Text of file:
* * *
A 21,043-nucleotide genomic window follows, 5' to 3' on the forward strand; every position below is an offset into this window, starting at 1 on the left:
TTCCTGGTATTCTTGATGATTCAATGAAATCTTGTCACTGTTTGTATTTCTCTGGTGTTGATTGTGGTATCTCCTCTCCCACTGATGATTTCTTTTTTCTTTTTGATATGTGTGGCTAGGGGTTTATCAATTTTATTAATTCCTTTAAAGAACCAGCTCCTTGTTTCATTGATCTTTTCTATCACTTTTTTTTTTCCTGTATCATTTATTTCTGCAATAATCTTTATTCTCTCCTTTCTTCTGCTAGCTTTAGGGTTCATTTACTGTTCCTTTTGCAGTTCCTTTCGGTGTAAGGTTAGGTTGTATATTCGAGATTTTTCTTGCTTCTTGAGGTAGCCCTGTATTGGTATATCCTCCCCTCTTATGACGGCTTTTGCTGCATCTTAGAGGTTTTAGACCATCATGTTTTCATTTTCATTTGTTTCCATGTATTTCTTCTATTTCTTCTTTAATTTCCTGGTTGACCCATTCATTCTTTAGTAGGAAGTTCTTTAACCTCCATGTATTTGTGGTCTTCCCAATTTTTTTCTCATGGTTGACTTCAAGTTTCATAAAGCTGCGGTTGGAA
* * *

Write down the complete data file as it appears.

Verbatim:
A 21,043-nucleotide genomic window follows, 5' to 3' on the forward strand; every position below is an offset into this window, starting at 1 on the left:
TTCCTGGTATTCTTGATGATTCAATGAAATCTTGTCACTGTTTGTATTTCTCTGGTGTTGATTGTGGTATCTCCTCTCCCACTGATGATTTCTTTTTTCTTTTTGATATGTGTGGCTAGGGGTTTATCAATTTTATTAATTCCTTTAAAGAACCAGCTCCTTGTTTCATTGATCTTTTCTATCACTTTTTTTTTTCCTGTATCATTTATTTCTGCAATAATCTTTATTCTCTCCTTTCTTCTGCTAGCTTTAGGGTTCATTTACTGTTCCTTTTGCAGTTCCTTTCGGTGTAAGGTTAGGTTGTATATTCGAGATTTTTCTTGCTTCTTGAGGTAGCCCTGTATTGGTATATCCTCCCCTCTTATGACGGCTTTTGCTGCATCTTAGAGGTTTTAGACCATCATGTTTTCATTTTCATTTGTTTCCATGTATTTCTTCTATTTCTTCTTTAATTTCCTGGTTGACCCATTCATTCTTTAGTAGGAAGTTCTTTAACCTCCATGTATTTGTGGTCTTCCCAATTTTTTTCTCATGGTTGACTTCAAGTTTCATAAAGCTGCGGTTGGAA